The article interviews retired cardiologist and writer Luo Diandian who feels that the rapid development of life-support treatment “makes it possible to keep a patient from death, but it is only technically being alive, with no quality or dignity of life.” Luo is actively advocating living wills that provide patients with the opportunity to specify their wishes for the end of their lives. Luo has set up a website promoting the US ‘Five Wishes’ legal document – the document lets people record how they want to be treated if they become seriously ill and unable to speak for themselves.
The article points out that whilst the concept of the living will has gained acceptance worldwide, notably in the US and Europe, there remains controversy and debate over whether to prolong a person’s life out of medical duty or to shorten their life in order to prevent pain. According to the article in Singapore and Chinese Taiwan, the government always takes the lead in implementing living wills by encouraging citizens to fill in the standard living will document, and by passing regulations to guarantee it will be obeyed if signed.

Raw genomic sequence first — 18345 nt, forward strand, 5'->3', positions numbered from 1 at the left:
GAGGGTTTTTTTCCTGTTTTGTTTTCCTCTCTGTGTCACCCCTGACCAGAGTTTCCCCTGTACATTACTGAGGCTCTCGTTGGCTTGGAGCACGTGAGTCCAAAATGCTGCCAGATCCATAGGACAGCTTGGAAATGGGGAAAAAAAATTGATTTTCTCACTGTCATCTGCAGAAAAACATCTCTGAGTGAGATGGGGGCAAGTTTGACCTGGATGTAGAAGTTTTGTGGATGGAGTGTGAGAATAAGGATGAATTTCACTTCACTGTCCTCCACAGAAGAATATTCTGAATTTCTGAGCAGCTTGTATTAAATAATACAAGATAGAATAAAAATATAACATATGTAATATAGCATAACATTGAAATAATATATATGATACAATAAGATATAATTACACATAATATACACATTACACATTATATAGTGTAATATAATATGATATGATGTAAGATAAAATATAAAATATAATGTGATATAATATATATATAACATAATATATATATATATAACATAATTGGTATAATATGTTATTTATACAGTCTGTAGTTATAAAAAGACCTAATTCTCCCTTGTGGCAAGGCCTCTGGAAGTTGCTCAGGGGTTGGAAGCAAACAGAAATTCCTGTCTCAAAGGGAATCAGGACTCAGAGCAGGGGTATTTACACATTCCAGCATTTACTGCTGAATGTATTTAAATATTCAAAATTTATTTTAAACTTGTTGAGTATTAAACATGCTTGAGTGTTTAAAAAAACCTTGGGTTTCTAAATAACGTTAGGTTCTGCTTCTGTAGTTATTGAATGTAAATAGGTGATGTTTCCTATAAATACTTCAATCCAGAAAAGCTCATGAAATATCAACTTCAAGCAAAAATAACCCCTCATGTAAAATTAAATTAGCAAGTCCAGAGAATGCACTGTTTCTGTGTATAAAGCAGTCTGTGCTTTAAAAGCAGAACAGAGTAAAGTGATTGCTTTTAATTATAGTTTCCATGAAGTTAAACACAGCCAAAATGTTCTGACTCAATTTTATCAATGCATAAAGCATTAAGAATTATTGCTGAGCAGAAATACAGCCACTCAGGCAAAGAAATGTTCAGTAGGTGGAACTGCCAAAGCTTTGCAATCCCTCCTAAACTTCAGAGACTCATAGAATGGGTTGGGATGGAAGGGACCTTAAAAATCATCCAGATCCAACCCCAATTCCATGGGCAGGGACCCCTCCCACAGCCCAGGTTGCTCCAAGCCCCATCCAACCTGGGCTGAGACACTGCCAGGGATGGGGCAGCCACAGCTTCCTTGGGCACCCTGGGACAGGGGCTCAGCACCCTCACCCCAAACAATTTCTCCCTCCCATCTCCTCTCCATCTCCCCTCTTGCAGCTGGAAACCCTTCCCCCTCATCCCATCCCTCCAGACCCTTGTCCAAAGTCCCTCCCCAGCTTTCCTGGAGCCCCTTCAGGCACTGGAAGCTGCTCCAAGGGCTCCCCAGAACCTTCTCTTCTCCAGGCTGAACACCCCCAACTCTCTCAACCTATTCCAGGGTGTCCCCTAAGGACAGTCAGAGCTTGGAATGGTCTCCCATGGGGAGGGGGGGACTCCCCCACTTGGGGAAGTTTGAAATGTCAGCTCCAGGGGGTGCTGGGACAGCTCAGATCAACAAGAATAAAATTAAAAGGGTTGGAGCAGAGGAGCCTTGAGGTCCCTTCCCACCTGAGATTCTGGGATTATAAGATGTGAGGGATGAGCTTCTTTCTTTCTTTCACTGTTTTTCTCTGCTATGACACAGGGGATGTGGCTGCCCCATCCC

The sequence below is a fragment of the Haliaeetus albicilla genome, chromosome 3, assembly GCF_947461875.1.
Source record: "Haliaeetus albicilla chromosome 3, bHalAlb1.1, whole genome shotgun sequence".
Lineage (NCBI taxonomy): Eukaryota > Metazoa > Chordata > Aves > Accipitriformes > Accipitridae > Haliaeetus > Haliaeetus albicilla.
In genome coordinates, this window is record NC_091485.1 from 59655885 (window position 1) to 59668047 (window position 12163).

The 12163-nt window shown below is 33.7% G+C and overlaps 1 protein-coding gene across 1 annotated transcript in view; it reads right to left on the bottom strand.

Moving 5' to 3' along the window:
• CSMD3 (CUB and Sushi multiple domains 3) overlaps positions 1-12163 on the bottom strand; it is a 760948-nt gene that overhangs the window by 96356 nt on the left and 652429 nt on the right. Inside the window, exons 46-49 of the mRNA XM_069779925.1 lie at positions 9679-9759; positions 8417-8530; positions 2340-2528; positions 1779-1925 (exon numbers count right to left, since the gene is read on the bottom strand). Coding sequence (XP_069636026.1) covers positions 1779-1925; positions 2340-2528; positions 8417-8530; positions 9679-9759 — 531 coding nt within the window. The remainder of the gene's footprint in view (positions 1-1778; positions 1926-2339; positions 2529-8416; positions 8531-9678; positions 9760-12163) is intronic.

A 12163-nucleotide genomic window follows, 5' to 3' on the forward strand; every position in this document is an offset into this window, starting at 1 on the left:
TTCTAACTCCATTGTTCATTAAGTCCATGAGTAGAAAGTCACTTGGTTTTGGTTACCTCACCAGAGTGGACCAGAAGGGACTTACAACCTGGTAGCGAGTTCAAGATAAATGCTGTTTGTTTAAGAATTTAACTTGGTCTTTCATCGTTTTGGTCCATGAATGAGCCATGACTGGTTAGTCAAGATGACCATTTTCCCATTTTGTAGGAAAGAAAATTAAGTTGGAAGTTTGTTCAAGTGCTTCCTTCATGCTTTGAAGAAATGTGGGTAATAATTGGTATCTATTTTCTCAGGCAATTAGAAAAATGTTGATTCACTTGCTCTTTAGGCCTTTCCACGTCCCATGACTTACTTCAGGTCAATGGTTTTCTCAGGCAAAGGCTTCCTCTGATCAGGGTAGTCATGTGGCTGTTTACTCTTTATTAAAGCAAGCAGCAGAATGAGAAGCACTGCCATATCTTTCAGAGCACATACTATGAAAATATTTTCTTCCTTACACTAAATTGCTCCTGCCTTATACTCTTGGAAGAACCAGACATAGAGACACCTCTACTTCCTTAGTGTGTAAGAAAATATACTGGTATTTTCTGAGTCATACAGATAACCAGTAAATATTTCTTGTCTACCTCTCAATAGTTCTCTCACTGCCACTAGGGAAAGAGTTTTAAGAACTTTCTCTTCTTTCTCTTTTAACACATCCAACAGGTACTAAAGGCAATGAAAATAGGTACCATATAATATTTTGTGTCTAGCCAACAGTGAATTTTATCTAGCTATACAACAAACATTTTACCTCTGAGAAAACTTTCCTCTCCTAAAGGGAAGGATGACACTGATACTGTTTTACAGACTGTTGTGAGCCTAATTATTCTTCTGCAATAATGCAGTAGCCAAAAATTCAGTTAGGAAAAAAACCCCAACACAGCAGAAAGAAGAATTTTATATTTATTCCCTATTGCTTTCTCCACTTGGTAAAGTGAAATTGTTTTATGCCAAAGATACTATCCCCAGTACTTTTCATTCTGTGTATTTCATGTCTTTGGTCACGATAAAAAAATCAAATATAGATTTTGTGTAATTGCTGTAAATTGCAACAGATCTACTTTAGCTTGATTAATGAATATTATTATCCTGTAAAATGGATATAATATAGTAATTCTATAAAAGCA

Attempts by Luo Diandian to introduce the living will document in hospitals have been turned away by staff fearing they will bring bad luck.
“We just can’t talk about death, as it makes the families feel we are not giving our all out to rescue their loved ones.” said Liu.
Furthermore the article reports that only 37% of medical staff in a Peking hospital knew about living wills – lack of palliative treatment training in most of China’s medical schools makes it hard to push the concept forward.
According to Luo “The teachers only try to teach how to save a person’s life, but not how to help dying patients leave the world in a comfortable way with dignity.
In 2010 Xi Xiuming, the president of Fu Xing Hospital started the practice of encouraging dying patients to sign a decision allowing doctors to withdraw or withhold medical treatment allowing them to die in peace. He feels that such discussions will become vital as China sees more patients with incurable diseases needing to consider how to spend the end of their life.
This is echoed by Liu Xiaohong, the director of the geriatrics section of Peking General Hospital: “It should be a topic raised around the table when people are still healthy…it’s very hard to persuade them to give up the lives of their beloved ones in an environment like the ICU, when the priority of doctors should be racing against time to save lives.”
However, Luo still feels confident the concept will be gradually recognised when more and more people pursue a higher quality of life.